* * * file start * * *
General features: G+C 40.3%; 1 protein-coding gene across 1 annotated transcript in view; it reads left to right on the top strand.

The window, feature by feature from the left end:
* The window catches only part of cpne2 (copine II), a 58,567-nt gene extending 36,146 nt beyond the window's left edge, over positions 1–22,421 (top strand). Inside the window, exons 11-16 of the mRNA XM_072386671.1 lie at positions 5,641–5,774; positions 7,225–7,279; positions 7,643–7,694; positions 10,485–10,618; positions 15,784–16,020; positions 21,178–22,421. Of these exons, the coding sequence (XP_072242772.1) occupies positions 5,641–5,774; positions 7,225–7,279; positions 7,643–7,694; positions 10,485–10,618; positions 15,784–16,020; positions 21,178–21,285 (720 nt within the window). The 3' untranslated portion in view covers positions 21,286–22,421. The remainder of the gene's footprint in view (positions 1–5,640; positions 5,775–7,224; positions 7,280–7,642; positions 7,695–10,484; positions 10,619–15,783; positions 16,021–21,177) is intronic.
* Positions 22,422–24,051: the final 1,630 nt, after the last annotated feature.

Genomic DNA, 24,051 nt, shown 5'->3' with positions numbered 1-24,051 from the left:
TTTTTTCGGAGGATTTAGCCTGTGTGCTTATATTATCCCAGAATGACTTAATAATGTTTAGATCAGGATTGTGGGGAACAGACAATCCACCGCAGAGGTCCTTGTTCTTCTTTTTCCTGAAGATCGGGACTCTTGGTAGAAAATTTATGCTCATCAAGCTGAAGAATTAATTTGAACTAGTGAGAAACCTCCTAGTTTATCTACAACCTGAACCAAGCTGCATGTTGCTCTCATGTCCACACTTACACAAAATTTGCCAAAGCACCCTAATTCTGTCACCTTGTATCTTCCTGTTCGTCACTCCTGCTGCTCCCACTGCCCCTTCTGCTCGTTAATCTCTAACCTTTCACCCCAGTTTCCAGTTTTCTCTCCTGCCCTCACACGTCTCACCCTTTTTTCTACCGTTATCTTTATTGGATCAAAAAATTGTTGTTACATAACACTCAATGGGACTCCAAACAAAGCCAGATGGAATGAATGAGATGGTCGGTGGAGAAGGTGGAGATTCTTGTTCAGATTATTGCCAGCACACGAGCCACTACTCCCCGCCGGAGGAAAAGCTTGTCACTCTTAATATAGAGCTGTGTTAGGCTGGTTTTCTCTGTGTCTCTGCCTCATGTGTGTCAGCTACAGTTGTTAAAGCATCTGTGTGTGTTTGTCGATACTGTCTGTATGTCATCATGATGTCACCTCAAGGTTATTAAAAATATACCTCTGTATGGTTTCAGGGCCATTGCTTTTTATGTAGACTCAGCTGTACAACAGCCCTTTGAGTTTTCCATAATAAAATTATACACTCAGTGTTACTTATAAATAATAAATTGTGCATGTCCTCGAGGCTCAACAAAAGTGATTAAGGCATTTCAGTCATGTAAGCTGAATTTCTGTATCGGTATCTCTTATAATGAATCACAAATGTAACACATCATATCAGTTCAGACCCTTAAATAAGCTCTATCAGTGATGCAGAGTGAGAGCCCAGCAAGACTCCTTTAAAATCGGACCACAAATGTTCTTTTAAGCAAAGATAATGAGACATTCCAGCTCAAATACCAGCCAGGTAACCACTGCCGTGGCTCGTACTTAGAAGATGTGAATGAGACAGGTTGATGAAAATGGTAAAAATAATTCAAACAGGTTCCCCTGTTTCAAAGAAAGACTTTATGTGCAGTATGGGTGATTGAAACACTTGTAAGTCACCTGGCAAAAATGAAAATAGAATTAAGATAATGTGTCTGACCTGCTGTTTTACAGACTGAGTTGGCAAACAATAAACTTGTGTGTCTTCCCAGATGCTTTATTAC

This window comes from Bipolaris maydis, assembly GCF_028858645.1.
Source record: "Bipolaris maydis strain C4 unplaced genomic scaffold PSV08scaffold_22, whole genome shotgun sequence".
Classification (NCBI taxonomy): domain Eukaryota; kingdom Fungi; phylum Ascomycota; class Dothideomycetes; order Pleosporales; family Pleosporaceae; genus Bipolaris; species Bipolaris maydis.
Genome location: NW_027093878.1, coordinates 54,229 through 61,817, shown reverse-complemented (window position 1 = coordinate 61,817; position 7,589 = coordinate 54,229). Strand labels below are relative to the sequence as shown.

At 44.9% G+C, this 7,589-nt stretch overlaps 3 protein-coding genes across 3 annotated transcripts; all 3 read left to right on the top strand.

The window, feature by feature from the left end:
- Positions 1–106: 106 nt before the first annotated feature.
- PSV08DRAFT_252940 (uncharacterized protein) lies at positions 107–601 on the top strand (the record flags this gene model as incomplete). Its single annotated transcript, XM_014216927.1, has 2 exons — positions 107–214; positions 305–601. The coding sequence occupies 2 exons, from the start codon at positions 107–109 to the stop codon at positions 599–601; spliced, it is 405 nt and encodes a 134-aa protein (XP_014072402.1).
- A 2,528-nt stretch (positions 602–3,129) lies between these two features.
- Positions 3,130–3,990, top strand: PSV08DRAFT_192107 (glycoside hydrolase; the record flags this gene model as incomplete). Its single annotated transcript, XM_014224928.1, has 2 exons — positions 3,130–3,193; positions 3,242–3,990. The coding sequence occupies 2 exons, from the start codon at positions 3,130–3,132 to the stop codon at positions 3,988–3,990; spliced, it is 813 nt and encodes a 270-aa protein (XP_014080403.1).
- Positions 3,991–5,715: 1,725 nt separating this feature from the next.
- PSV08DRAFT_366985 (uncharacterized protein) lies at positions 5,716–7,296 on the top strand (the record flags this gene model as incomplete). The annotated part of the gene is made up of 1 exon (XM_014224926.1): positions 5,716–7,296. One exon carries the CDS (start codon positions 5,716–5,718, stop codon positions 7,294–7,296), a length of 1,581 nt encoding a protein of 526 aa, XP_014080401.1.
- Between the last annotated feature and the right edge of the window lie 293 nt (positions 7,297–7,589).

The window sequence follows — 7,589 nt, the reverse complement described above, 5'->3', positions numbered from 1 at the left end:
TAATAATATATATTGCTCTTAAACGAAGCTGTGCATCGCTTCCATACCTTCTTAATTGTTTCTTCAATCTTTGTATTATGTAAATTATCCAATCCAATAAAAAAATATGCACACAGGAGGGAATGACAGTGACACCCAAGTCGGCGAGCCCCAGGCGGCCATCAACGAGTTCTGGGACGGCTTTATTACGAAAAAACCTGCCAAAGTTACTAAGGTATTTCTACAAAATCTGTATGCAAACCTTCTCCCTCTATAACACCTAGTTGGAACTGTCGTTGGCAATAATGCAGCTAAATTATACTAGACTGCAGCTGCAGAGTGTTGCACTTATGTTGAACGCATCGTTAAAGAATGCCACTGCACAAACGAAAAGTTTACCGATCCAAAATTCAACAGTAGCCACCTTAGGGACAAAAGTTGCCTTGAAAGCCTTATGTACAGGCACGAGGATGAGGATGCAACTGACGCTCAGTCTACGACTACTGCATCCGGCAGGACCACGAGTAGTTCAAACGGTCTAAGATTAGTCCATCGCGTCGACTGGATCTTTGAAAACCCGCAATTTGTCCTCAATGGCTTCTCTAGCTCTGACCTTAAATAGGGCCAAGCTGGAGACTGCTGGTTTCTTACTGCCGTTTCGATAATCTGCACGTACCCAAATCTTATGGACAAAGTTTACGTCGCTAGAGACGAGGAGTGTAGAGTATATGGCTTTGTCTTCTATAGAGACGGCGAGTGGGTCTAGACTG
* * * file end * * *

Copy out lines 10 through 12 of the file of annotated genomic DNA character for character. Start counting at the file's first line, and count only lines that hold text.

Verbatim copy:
Genome location: NW_027093878.1, coordinates 54,229 through 61,817, shown reverse-complemented (window position 1 = coordinate 61,817; position 7,589 = coordinate 54,229). Strand labels below are relative to the sequence as shown.

At 44.9% G+C, this 7,589-nt stretch overlaps 3 protein-coding genes across 3 annotated transcripts; all 3 read left to right on the top strand.

The window, feature by feature from the left end: